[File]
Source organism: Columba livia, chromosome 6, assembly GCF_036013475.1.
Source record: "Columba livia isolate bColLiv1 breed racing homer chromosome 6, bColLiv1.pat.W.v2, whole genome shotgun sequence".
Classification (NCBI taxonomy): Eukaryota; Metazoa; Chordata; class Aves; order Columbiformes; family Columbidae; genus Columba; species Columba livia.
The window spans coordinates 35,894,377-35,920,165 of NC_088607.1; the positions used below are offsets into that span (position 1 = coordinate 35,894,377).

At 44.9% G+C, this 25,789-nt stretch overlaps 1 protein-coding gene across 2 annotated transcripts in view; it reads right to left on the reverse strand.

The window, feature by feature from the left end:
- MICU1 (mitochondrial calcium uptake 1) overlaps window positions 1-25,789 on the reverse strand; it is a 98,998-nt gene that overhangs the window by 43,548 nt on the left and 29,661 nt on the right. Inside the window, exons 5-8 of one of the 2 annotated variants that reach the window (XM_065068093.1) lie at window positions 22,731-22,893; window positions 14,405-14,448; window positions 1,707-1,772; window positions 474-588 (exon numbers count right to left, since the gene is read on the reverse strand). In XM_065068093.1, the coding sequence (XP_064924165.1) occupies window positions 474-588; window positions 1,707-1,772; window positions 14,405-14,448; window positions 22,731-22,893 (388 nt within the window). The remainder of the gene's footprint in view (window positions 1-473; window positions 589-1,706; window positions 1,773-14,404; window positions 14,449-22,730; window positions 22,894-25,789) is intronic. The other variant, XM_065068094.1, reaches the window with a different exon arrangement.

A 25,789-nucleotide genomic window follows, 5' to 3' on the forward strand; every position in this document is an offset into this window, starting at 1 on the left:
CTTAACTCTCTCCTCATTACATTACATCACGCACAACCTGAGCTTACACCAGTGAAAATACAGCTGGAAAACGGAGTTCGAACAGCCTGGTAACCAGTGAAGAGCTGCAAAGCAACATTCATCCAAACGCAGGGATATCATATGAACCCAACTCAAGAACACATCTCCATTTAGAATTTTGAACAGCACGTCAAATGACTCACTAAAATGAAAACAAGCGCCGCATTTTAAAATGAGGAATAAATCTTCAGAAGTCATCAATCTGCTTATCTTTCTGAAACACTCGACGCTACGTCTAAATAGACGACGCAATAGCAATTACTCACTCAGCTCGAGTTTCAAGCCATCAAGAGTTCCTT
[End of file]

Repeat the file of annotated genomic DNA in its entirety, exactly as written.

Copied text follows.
Source organism: Columba livia, chromosome 6, assembly GCF_036013475.1.
Source record: "Columba livia isolate bColLiv1 breed racing homer chromosome 6, bColLiv1.pat.W.v2, whole genome shotgun sequence".
Classification (NCBI taxonomy): Eukaryota; Metazoa; Chordata; class Aves; order Columbiformes; family Columbidae; genus Columba; species Columba livia.
The window spans coordinates 35,894,377-35,920,165 of NC_088607.1; the positions used below are offsets into that span (position 1 = coordinate 35,894,377).

At 44.9% G+C, this 25,789-nt stretch overlaps 1 protein-coding gene across 2 annotated transcripts in view; it reads right to left on the reverse strand.

The window, feature by feature from the left end:
- MICU1 (mitochondrial calcium uptake 1) overlaps window positions 1-25,789 on the reverse strand; it is a 98,998-nt gene that overhangs the window by 43,548 nt on the left and 29,661 nt on the right. Inside the window, exons 5-8 of one of the 2 annotated variants that reach the window (XM_065068093.1) lie at window positions 22,731-22,893; window positions 14,405-14,448; window positions 1,707-1,772; window positions 474-588 (exon numbers count right to left, since the gene is read on the reverse strand). In XM_065068093.1, the coding sequence (XP_064924165.1) occupies window positions 474-588; window positions 1,707-1,772; window positions 14,405-14,448; window positions 22,731-22,893 (388 nt within the window). The remainder of the gene's footprint in view (window positions 1-473; window positions 589-1,706; window positions 1,773-14,404; window positions 14,449-22,730; window positions 22,894-25,789) is intronic. The other variant, XM_065068094.1, reaches the window with a different exon arrangement.

A 25,789-nucleotide genomic window follows, 5' to 3' on the forward strand; every position in this document is an offset into this window, starting at 1 on the left:
CTTAACTCTCTCCTCATTACATTACATCACGCACAACCTGAGCTTACACCAGTGAAAATACAGCTGGAAAACGGAGTTCGAACAGCCTGGTAACCAGTGAAGAGCTGCAAAGCAACATTCATCCAAACGCAGGGATATCATATGAACCCAACTCAAGAACACATCTCCATTTAGAATTTTGAACAGCACGTCAAATGACTCACTAAAATGAAAACAAGCGCCGCATTTTAAAATGAGGAATAAATCTTCAGAAGTCATCAATCTGCTTATCTTTCTGAAACACTCGACGCTACGTCTAAATAGACGACGCAATAGCAATTACTCACTCAGCTCGAGTTTCAAGCCATCAAGAGTTCCTT